Diet for a Small Planet: Still Edible after 50 years

Diet for a Small Planet

Over 50 years ago, Frances Moore Lappé, a young American social worker, argued that there was more than enough food to feed everyone in the world. What needed to change was how food was distributed and the kind of foods eaten. 2021 was the 50th anniversary printing of her book, Diet for a Small Planet, which is every bit as relevant today as it was in 1971. It has been called by Michael Pollan, author of The Omnivore’s Diet, “one of the most visionary books of the last 50 years.”

Many of the people Lappé worked with went hungry, despite living in one of the richest countries in the world. But not only were people in her community going hungry, millions were also dying of starvation globally. At the time, fear of overpopulation abounded. It was assumed we could never feed the exploding population.

Lappé came to understand that much of the grain crops grown in America were fed to animals. Why not grow crops that could be fed directly to humans? She championed eating a more plant-based diet focussed on proteins such as beans, soy, and legumes. She even provided recipes to encourage this practice. Diet for a Small Planet challenged ideas about how much and what kind of protein we really need. Her work helped push a non-meat-based diet towards the North American mainstream. Large scale production of the foods Lappé recommended are more cost-effective, as well as more environmentally conscious. Today we have become even more aware of the troubling links between meat production and climate change.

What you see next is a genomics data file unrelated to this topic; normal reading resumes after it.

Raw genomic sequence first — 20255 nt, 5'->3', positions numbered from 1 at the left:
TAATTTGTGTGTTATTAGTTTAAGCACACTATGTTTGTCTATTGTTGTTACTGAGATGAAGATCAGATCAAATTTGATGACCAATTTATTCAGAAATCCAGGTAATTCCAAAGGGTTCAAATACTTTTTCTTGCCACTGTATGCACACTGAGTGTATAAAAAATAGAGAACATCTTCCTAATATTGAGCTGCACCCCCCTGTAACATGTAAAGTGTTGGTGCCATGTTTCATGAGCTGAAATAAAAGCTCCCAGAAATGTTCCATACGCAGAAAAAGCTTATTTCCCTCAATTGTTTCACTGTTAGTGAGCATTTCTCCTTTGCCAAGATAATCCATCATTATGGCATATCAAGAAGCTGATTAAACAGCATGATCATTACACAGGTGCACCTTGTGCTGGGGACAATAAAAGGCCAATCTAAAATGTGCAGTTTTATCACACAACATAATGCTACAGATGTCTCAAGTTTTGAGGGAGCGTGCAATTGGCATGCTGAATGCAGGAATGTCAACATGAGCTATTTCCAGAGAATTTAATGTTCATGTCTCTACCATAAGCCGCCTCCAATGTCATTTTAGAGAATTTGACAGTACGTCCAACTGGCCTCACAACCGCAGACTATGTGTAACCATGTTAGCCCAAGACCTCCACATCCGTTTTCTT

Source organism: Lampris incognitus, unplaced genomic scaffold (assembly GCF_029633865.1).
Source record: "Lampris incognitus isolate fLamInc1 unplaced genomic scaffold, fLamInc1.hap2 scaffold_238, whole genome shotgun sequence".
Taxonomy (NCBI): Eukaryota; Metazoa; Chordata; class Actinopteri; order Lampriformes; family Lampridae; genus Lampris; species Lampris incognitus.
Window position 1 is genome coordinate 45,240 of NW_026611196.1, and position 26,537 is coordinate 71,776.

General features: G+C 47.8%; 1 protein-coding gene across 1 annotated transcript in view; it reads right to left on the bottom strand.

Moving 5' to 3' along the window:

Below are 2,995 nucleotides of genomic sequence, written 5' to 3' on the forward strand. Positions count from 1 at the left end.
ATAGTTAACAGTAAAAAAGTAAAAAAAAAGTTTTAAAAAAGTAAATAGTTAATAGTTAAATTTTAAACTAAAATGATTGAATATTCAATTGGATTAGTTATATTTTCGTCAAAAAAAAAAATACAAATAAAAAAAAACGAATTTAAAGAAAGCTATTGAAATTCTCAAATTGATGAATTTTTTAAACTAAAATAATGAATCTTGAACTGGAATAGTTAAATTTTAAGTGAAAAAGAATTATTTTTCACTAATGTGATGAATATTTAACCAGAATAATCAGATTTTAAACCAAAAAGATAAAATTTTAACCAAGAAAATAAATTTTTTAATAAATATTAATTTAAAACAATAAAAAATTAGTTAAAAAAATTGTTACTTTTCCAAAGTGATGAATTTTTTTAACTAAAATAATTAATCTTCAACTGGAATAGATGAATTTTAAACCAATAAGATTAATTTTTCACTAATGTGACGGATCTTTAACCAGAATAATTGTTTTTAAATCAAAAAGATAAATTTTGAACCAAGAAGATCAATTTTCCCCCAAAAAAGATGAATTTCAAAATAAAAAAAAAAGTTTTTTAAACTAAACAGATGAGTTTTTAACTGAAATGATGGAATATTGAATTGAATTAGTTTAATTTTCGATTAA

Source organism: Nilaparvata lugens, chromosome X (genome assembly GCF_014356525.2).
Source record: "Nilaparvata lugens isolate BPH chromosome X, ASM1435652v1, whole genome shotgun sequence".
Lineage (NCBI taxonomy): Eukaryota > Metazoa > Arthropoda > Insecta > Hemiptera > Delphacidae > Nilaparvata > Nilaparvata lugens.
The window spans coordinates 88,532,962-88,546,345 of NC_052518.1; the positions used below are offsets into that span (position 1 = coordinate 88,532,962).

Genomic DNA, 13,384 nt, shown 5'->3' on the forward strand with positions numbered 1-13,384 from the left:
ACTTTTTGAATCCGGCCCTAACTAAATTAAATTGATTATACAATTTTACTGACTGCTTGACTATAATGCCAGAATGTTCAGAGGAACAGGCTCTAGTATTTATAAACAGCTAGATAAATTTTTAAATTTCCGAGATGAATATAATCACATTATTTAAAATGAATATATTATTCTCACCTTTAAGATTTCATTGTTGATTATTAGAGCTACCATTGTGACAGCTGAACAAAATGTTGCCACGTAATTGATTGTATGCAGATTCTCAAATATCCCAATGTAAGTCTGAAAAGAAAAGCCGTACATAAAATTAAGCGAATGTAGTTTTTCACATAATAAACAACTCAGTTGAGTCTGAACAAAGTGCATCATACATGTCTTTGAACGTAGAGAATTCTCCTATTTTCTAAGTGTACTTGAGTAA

She also pointed to a direct relationship between food, democracy, power, and social justice. “No society has fulfilled its democratic promise if people go hungry... If some go without food they have surely been deprived of all power. The existence of hunger belies the existence of democracy.” Poverty, especially food-poverty, is a symptom of people’s powerlessness over their own lives. People have a democratic right to have ready access to the good healthy food they want and need. Without it, how can they participate in a democracy? And what is a democracy if its people cannot participate? “Hunger is not caused by a scarcity of food but a scarcity of democracy.” This was a revolutionary concept in 1971, and it is still not fully understood today.

Although it addresses the international crisis of food insecurity, Diet for a Small Planet in its many editions is about hope – hope for a better and more just future for all. “Hope is not what we find in evidence, it's what we become in action.”